India Travel Tips: dress, theft, electronics to pollution

Sharing some India travel tips I gathered in my preparations; from several western women travelers as well as Indian natives who were raised there.

• Don’t leave purses, bags, valuables by open windows – on trains for example -and or behind flimsy walls. I heard the story from a friend whose tent was sliced open as her purse was lifted from where it was perched at the base of a window, while she slept.
• Keep an extra purse in an available pocket, separate from where you keep your money, passport and valuables hidden, so that it appears that you only have this available to be taken.
• VISA’s are in high demand these days, everywhere, no doubt contributing to a black market movement to assist in the massive immigration of people desperate to start a new life. I was informed that western VISAs are targeted – whether you’re in NYC, London or traveling throughout Asia or Africa. Keep it hidden.
• Better to use a credit card than debit card, having heard of stories of people being escorted around to take money out of one, and then another ATM.
• Speaking of ATM machines, an Indian woman informed me not to take money out of ATM’s that are out in the street in India. They are likely to be scam machines. Use ATM’s in banks.
• Women, adjust your fashion to accommodate the tendencies of the country you are visiting. Wear long sleeves, long pants, loose, rather than tight and provocative clothing. Perhaps wear a scarf around your chest to further district attention. No need to stand out for the wrong reasons and attracting the wrong kind of attention.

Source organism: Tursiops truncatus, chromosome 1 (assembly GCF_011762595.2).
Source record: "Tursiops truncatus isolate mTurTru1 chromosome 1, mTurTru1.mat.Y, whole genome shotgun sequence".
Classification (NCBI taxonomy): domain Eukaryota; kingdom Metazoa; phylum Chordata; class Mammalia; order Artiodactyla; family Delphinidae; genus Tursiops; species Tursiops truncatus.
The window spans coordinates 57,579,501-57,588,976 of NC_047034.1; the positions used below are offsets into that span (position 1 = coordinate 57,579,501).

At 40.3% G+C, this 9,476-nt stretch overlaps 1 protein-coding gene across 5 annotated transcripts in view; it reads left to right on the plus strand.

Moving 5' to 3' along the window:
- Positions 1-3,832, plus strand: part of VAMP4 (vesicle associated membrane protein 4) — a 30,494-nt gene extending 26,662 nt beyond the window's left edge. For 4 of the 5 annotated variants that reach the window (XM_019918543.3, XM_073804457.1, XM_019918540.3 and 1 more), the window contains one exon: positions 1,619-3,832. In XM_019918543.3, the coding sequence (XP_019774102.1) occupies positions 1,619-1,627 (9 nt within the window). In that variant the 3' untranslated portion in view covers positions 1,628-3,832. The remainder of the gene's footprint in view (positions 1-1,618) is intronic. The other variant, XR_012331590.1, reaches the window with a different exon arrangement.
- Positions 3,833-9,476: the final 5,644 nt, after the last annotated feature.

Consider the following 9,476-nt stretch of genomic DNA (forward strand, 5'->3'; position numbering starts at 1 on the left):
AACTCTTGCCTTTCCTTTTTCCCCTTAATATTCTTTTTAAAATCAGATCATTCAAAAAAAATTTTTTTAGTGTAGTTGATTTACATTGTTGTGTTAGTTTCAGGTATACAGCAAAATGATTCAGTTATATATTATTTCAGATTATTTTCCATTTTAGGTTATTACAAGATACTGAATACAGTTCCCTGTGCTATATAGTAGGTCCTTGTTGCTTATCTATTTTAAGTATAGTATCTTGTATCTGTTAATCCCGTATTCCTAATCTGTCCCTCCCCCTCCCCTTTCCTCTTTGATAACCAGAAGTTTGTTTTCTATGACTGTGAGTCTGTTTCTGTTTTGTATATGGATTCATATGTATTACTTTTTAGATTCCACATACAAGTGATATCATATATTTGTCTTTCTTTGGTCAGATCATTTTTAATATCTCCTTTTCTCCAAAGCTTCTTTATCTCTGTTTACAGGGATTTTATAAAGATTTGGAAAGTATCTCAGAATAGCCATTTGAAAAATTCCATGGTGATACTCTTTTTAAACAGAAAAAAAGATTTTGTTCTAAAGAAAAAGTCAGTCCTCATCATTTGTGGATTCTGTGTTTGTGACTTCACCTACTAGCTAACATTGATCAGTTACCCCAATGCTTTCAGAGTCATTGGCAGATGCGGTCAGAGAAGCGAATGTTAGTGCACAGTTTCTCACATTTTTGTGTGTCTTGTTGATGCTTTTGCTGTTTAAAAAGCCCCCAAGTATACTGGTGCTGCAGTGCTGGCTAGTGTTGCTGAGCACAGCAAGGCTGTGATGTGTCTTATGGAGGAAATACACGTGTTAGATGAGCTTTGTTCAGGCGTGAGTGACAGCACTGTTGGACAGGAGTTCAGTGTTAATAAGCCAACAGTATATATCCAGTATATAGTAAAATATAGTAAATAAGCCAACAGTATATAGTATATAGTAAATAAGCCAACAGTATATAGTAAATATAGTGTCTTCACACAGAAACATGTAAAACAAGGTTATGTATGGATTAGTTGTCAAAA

• Regarding clothing, there’s more forgiveness for casual wear in cities that are modern or when you’re hanging out with a group of friends, than more traditional cities or rural areas. People have a tendency to be less tolerant, no matter where you are, the further you get away from the coasts, which tend to be more liberal.
• Some of the larger cities in India are quite polluted, and not particularly pleasant to walk around in if there’s 12 foot visibility through a screen of smog. Here’s a good indicator to follow, a real-time global pollution index, to perhaps guide you with a more informed decision of where you may wish to head to next. http://aqicn.org/map/india/

Real-time International Air Polllution Index aqicn

Real-time International Air Polllution Index


• As someone who is old school – traveling with a laptop rather than merely a smart Phone – I wanted to make sure that I wouldn’t fry my Mac.
– Not only do you need the appropriate ‘adapter’ in order to plug in to the compatible socket in India, – It’s a good idea to have a ‘surge protector’, which I always have no matter where I am.
– However, a surge protector is only compatible with the voltage reflecting the country in which it is produced.
– Surge protectors from France or Germany are compatible with India – both operating within the 220 to 240 V range. Whereas a surge protector produced In the US, where the voltage is 110 to 120 V, will not function in India.
– In addition to a ‘surge protector’, you will benefit from having a device that protects you from voltage fluctuations, called a ‘voltage regulator’. Better to be safe and relaxed, than worried or worse, horrified, as your digitally created baby is sautéed.

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